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Dr. George H. Hubbard. 2d. NH Regiment.

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The History of Sutton, NH by Augusta H. Worthen. page 1110. Transcribe by Don Davis 8/1/00

‘.Sally M. (Jones) , m. Sept. 26, 1844, Dr. George H. Hubbard, b. in Sutton. He was then practicing medicine at Bradford Centre. Later the moved to Manchester. When the war broke out he went as surgeon with the 2d N.H. Regiment, was promoted to brigade surgeon and medical director, and was ordered to the valley of the Mississippi. Toward the close of the war he was commissioned to establish and have charge of a hospital for convalescents at Lansingburgh, N.Y., and soon afterward moved his family there.’ He died Jan. 18, 1876 in Lansingburgh.

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John C. TWOMBLY

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"The History of Bristol, NH" by Richard Musgrove, and John's war record and pension record from Washington, DC. Submited by poealexan@altavista.net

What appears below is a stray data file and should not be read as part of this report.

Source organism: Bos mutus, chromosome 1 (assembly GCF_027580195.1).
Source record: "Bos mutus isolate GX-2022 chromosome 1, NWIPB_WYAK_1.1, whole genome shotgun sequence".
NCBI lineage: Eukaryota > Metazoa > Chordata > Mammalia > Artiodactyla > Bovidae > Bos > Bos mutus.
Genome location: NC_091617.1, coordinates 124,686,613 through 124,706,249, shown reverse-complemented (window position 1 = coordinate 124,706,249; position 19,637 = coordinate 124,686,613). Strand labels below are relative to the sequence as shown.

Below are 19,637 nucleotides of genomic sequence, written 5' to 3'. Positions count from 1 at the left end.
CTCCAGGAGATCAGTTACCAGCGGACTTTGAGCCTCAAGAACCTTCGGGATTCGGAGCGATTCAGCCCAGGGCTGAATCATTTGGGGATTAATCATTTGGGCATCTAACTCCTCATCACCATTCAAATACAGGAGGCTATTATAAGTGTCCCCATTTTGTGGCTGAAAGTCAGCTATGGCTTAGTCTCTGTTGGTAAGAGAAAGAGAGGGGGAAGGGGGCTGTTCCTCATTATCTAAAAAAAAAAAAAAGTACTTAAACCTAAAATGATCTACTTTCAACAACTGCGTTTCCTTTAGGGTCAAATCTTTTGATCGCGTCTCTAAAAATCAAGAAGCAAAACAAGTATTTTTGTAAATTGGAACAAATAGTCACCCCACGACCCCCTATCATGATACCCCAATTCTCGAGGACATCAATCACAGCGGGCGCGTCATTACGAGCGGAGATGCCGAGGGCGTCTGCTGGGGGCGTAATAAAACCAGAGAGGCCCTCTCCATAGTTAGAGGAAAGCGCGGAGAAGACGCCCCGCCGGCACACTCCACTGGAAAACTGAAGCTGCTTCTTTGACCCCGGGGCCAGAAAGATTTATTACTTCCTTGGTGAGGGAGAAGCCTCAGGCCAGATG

John C. Twombly, father of George Twombly, enlisted in Hill, NH. He lied about his birth
date, probably because he was to old to be accepted in the Army.  He was wounded on May 3rd at Chancellorsville, was captured by the Rebs, and was part of a prisoner exchange at US Ford, VA on May 15th.  He lost his left arm, and was mustered out of the Army on Oct. 26, 1863. 

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Lieut. Charles H. FARLEY

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History of Hollis New Hampshire, Samuel T. Worcester, Press of O. C. Moore, 1879. Transcribed by Fred Kunchick

Son of Dea. Leonard W. and Clarissa (Butterfield) Farley, was born in Hollis July 31, 1835, and died at Lake City, Florida, February 24, 1864, aet. 28 years and six months. Calmly weighing the consequences, and acting from a deep sense of duty, he was among the first of the young men of Hollis to enlist in the service of his country. Early in the fall of 1861 he volunteered as a private soldier in the 7th New Hampshire regiment, and on the organization of Company H he was appointed Orderly Sergeant. June 30, 1862, he was promoted to 2nd Lieutenant, and to 1st Lieutenant August 6, 1863. He faithfully served with his regiment in Florida and South Carolina through the years 1862 and 1863, and till mortally wounded at the battle of Olustee, Florida, February 20, 1864.